Droning On About The Difficulty With Drones

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The recent incident at Gatwick airport highlights just how difficult drones are to counter, both legally and practically.  With over 3 million passengers per month transiting the airport, even a small disruption can cause significant and long-lasting effects.  And there is no need to bring down an aircraft, the massive disruption can be caused with a £700 toy.

The legal situation is that the Civil Aviation Authority governs UK airspace, and they have recently adjusted the air navigation order to say that drones cannot be flown within 1km of an airport, irrespective of where they take off from.  Furthermore, there are strict rules that drones can only be flown under 400ft (the lowest flying planes fly at about 500 feet). Primarily this legislation exists for safety reasons; drones can damage aircraft in the same way as bird strikes (US Airways flight 1549 which landed on the Hudson River in New York was brought down by Canada Geese hitting both engines).

However, laws are really only of use if the criminal is caught, and drone pilots can be very difficult to find.  Even commercial drones (with longer loiter times due to better quality batteries) are often too small to appear on radar systems.  And not every business is an airport, therefore businesses which are vulnerable to drone activity will often not even have this flimsy legal protection.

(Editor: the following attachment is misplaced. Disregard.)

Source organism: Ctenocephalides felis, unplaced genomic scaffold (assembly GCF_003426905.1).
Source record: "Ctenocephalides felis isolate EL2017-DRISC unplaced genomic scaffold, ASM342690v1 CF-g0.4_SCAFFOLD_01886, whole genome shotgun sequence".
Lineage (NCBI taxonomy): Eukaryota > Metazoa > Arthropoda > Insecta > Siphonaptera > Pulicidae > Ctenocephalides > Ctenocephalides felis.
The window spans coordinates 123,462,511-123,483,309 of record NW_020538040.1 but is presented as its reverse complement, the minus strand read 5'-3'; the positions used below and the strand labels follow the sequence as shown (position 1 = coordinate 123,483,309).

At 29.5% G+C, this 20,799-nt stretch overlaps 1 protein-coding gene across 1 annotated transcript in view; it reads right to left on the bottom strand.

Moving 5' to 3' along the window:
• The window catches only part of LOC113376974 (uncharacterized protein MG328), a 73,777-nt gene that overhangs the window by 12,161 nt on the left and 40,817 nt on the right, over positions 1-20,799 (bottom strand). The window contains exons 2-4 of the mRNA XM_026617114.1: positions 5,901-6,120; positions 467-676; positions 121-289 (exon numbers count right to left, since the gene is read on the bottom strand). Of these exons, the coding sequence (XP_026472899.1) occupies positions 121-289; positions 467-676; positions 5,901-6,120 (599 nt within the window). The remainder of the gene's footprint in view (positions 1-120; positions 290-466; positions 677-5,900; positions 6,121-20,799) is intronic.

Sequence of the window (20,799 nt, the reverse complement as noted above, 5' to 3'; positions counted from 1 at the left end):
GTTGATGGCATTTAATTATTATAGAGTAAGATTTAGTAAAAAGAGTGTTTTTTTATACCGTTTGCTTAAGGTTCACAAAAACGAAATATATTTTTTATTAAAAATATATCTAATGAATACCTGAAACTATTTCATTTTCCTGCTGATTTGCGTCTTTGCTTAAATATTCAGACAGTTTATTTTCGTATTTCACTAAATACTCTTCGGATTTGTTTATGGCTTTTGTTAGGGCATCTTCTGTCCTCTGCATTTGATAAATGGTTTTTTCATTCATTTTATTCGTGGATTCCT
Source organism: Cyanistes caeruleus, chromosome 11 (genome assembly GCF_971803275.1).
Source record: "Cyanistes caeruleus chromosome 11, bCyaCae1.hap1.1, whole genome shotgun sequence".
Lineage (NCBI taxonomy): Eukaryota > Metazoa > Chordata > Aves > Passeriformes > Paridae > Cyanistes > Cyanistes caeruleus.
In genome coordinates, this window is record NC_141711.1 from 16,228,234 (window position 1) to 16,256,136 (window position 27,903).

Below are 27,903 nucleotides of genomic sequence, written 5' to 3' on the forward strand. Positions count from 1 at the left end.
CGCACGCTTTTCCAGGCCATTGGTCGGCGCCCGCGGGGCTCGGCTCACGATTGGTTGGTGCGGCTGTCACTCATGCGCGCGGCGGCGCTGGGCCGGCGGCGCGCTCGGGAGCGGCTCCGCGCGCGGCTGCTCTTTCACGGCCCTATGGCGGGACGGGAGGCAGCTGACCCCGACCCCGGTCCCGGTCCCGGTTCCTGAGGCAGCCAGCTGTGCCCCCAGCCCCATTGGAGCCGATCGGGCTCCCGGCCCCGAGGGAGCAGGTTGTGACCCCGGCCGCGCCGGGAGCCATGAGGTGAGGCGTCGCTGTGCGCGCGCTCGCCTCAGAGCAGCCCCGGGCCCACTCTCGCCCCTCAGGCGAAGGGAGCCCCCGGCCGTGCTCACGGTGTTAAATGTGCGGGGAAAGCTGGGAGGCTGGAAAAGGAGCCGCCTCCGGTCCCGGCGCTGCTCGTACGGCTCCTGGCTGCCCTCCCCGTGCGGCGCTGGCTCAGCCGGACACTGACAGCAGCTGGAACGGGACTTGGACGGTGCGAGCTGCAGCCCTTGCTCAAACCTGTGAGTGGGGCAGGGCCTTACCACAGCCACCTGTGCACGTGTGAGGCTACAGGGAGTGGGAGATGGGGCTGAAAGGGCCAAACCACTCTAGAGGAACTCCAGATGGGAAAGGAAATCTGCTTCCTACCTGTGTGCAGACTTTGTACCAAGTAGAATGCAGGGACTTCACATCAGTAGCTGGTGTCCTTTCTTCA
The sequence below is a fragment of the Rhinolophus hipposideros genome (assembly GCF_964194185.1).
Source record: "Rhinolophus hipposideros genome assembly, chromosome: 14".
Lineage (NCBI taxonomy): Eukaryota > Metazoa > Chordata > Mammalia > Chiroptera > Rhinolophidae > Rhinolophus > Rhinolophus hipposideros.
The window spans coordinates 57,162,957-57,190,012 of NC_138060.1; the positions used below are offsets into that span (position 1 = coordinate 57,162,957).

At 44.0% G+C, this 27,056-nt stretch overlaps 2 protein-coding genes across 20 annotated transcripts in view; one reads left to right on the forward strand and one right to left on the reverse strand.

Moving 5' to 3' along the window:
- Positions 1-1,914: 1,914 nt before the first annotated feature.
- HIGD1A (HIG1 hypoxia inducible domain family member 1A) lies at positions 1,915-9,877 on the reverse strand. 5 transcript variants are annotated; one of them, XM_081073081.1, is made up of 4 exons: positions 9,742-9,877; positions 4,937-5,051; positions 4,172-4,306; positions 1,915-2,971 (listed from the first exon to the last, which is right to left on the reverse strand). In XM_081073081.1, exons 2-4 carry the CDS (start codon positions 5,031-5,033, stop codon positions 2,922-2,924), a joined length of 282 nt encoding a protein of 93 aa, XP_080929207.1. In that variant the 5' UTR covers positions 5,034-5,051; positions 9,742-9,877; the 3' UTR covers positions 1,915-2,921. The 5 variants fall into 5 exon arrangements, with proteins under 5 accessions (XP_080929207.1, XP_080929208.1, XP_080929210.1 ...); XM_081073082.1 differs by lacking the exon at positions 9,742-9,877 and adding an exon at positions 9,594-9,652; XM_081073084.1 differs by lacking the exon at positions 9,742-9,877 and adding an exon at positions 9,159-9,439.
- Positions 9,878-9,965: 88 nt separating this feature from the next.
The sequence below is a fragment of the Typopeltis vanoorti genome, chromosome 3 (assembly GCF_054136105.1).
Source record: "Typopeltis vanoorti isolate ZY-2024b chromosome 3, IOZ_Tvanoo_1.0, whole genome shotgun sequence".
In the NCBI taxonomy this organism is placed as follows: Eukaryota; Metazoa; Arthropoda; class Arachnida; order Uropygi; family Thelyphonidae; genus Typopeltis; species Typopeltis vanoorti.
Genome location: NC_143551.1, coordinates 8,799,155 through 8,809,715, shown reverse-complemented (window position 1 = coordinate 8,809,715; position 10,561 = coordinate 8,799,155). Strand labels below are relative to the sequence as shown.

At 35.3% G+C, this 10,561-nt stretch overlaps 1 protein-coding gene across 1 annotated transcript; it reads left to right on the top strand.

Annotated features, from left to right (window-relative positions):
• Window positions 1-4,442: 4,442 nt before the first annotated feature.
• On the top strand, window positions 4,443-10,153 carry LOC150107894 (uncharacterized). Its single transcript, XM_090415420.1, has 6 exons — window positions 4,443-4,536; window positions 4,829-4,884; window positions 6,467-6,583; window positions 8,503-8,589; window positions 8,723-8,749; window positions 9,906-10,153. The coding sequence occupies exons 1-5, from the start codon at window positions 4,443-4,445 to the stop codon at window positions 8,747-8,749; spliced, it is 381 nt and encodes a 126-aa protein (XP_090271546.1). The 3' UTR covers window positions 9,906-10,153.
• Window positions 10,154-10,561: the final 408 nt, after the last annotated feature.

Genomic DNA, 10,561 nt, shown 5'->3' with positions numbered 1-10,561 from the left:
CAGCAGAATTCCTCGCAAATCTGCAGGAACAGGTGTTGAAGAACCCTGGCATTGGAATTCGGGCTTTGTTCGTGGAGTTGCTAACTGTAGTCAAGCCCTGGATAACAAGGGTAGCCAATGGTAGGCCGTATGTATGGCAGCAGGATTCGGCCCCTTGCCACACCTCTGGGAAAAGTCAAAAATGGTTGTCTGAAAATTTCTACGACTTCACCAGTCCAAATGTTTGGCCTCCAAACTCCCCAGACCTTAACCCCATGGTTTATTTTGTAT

In practical terms, there are numerous companies developing technologies to jam drone radio signals, and GPS geofencing.  DroneShield has developed a device that can both jam the signal and bring down the drone and claims that this technology brought down a drone at the 2018 Commonwealth Games.

So what? 

Drone activity, either for gathering information, causing disruption, or committing outright criminal acts (in 2018 Venezuelan president Nicolas Maduro survived an assassination attempt involving a drone carrying a small amount of explosives) is now a new form of threat to which many businesses will be vulnerable, especially those which operate outdoors such as the oil and gas industry.  Given the scale of the potential disruption and risks to company reputation, companies and their business continuity/resilience experts would be well-advised to add the potential impact of drones to their horizon scanning and their security analysis with a focus on their aerial vulnerabilities to drone-enabled activity, and how to counter or avoid them.

Further information can be found at https://www.wired.co.uk/article/gatwick-drones.

Update: https://www.theguardian.com/business/2019/jan/22/easyjet-gatwick-drone-cost-brexit-flights